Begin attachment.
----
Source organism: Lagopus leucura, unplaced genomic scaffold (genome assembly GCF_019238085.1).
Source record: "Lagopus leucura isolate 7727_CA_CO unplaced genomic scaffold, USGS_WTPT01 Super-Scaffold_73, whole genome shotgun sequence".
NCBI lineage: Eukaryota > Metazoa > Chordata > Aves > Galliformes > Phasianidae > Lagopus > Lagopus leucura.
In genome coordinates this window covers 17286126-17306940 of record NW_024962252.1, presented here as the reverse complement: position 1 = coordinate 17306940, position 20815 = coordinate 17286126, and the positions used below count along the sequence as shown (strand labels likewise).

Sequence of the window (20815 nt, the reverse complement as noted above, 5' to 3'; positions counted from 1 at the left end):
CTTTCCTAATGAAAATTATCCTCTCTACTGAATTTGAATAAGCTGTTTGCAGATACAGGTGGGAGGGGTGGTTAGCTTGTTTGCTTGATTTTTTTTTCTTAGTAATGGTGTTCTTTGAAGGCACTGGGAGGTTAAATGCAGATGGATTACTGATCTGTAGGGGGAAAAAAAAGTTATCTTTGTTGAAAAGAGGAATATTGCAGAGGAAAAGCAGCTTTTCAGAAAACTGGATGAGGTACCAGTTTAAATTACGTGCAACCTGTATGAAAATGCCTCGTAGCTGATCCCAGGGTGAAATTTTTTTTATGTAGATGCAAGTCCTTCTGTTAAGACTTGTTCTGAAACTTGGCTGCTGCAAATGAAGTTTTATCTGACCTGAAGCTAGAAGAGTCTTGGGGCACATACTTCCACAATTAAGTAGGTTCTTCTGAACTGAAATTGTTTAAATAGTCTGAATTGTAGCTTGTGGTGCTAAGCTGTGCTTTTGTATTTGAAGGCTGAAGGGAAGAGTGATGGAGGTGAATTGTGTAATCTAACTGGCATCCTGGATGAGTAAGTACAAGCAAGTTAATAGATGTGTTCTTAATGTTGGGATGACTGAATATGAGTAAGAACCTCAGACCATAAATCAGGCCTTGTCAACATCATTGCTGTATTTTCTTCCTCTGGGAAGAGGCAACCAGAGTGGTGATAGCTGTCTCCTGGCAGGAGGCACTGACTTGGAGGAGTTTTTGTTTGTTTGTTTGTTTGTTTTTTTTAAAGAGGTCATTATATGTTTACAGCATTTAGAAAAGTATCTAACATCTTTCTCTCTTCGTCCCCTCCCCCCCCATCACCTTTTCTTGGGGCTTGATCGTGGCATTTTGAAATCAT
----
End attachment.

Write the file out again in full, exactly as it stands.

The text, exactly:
Source organism: Lagopus leucura, unplaced genomic scaffold (genome assembly GCF_019238085.1).
Source record: "Lagopus leucura isolate 7727_CA_CO unplaced genomic scaffold, USGS_WTPT01 Super-Scaffold_73, whole genome shotgun sequence".
NCBI lineage: Eukaryota > Metazoa > Chordata > Aves > Galliformes > Phasianidae > Lagopus > Lagopus leucura.
In genome coordinates this window covers 17286126-17306940 of record NW_024962252.1, presented here as the reverse complement: position 1 = coordinate 17306940, position 20815 = coordinate 17286126, and the positions used below count along the sequence as shown (strand labels likewise).

Sequence of the window (20815 nt, the reverse complement as noted above, 5' to 3'; positions counted from 1 at the left end):
CTTTCCTAATGAAAATTATCCTCTCTACTGAATTTGAATAAGCTGTTTGCAGATACAGGTGGGAGGGGTGGTTAGCTTGTTTGCTTGATTTTTTTTTCTTAGTAATGGTGTTCTTTGAAGGCACTGGGAGGTTAAATGCAGATGGATTACTGATCTGTAGGGGGAAAAAAAAGTTATCTTTGTTGAAAAGAGGAATATTGCAGAGGAAAAGCAGCTTTTCAGAAAACTGGATGAGGTACCAGTTTAAATTACGTGCAACCTGTATGAAAATGCCTCGTAGCTGATCCCAGGGTGAAATTTTTTTTATGTAGATGCAAGTCCTTCTGTTAAGACTTGTTCTGAAACTTGGCTGCTGCAAATGAAGTTTTATCTGACCTGAAGCTAGAAGAGTCTTGGGGCACATACTTCCACAATTAAGTAGGTTCTTCTGAACTGAAATTGTTTAAATAGTCTGAATTGTAGCTTGTGGTGCTAAGCTGTGCTTTTGTATTTGAAGGCTGAAGGGAAGAGTGATGGAGGTGAATTGTGTAATCTAACTGGCATCCTGGATGAGTAAGTACAAGCAAGTTAATAGATGTGTTCTTAATGTTGGGATGACTGAATATGAGTAAGAACCTCAGACCATAAATCAGGCCTTGTCAACATCATTGCTGTATTTTCTTCCTCTGGGAAGAGGCAACCAGAGTGGTGATAGCTGTCTCCTGGCAGGAGGCACTGACTTGGAGGAGTTTTTGTTTGTTTGTTTGTTTGTTTTTTTTAAAGAGGTCATTATATGTTTACAGCATTTAGAAAAGTATCTAACATCTTTCTCTCTTCGTCCCCTCCCCCCCCATCACCTTTTCTTGGGGCTTGATCGTGGCATTTTGAAATCAT